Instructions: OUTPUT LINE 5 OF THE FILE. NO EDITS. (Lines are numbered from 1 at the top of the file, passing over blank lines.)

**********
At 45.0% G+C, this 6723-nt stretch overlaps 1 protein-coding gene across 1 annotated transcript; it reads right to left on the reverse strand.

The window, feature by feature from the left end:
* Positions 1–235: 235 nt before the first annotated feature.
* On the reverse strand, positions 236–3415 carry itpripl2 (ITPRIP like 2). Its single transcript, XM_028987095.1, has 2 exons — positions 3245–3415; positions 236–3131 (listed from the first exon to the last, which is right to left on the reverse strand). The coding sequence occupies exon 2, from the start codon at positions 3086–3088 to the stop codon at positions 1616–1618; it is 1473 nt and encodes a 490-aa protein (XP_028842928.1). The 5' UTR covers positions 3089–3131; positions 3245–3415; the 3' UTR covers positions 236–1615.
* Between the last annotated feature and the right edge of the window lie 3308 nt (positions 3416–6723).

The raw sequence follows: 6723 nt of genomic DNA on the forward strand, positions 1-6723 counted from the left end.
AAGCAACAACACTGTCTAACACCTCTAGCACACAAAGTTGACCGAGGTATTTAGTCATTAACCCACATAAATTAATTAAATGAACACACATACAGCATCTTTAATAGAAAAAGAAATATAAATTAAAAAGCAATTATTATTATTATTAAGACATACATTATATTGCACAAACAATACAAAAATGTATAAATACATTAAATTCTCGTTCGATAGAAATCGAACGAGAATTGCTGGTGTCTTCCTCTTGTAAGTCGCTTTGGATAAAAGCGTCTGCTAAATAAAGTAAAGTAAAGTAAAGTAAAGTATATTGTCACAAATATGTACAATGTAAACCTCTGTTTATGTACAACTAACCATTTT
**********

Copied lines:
* Between the last annotated feature and the right edge of the window lie 3308 nt (positions 3416–6723).